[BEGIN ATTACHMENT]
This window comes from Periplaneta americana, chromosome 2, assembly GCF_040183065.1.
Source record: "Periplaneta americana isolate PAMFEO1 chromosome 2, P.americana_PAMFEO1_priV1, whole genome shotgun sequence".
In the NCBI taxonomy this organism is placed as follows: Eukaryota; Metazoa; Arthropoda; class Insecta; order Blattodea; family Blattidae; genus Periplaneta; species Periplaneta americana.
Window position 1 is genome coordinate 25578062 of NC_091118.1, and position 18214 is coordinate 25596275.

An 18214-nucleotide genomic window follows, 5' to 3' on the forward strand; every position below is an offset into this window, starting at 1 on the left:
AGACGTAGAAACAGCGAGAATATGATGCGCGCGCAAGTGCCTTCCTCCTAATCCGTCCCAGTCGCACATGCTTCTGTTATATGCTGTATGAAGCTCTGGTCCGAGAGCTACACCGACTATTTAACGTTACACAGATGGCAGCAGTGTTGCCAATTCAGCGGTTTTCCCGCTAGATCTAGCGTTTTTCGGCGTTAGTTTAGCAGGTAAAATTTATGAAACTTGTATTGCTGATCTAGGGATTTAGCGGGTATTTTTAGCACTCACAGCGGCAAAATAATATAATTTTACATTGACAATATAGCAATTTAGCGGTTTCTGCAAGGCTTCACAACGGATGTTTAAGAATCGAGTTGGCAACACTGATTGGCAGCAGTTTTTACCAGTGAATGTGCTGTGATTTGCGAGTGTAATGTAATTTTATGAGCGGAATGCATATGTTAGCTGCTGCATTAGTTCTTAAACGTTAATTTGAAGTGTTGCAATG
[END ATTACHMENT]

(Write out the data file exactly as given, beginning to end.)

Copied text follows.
This window comes from Periplaneta americana, chromosome 2, assembly GCF_040183065.1.
Source record: "Periplaneta americana isolate PAMFEO1 chromosome 2, P.americana_PAMFEO1_priV1, whole genome shotgun sequence".
In the NCBI taxonomy this organism is placed as follows: Eukaryota; Metazoa; Arthropoda; class Insecta; order Blattodea; family Blattidae; genus Periplaneta; species Periplaneta americana.
Window position 1 is genome coordinate 25578062 of NC_091118.1, and position 18214 is coordinate 25596275.

An 18214-nucleotide genomic window follows, 5' to 3' on the forward strand; every position below is an offset into this window, starting at 1 on the left:
AGACGTAGAAACAGCGAGAATATGATGCGCGCGCAAGTGCCTTCCTCCTAATCCGTCCCAGTCGCACATGCTTCTGTTATATGCTGTATGAAGCTCTGGTCCGAGAGCTACACCGACTATTTAACGTTACACAGATGGCAGCAGTGTTGCCAATTCAGCGGTTTTCCCGCTAGATCTAGCGTTTTTCGGCGTTAGTTTAGCAGGTAAAATTTATGAAACTTGTATTGCTGATCTAGGGATTTAGCGGGTATTTTTAGCACTCACAGCGGCAAAATAATATAATTTTACATTGACAATATAGCAATTTAGCGGTTTCTGCAAGGCTTCACAACGGATGTTTAAGAATCGAGTTGGCAACACTGATTGGCAGCAGTTTTTACCAGTGAATGTGCTGTGATTTGCGAGTGTAATGTAATTTTATGAGCGGAATGCATATGTTAGCTGCTGCATTAGTTCTTAAACGTTAATTTGAAGTGTTGCAATG